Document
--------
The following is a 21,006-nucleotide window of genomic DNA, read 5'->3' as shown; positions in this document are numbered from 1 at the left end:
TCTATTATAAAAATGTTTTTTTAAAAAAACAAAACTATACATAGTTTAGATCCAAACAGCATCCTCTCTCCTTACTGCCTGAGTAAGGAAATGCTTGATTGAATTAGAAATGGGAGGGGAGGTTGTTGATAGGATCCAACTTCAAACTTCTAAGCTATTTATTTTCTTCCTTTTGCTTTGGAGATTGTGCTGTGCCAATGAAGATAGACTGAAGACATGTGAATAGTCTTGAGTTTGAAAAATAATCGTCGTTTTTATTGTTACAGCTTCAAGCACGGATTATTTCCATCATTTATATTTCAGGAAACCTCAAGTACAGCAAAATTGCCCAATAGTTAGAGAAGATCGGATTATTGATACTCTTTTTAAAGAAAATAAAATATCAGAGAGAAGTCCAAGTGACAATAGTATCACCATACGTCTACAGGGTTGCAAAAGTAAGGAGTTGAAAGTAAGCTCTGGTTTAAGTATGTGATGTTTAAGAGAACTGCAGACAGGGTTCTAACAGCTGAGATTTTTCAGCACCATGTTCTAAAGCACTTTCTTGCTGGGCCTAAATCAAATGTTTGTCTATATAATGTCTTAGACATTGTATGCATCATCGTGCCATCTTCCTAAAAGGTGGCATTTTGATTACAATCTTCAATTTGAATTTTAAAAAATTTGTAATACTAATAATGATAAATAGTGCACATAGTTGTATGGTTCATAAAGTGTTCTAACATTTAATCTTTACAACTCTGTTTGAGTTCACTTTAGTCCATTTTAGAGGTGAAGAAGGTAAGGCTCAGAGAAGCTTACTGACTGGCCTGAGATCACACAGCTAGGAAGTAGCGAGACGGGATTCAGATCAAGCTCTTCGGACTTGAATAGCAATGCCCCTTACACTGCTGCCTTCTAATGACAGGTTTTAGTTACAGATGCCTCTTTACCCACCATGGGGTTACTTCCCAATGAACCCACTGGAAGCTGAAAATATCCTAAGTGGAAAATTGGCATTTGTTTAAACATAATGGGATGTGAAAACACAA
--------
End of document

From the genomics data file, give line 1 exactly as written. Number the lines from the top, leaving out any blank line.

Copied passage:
The following is a 21,006-nucleotide window of genomic DNA, read 5'->3' as shown; positions in this document are numbered from 1 at the left end: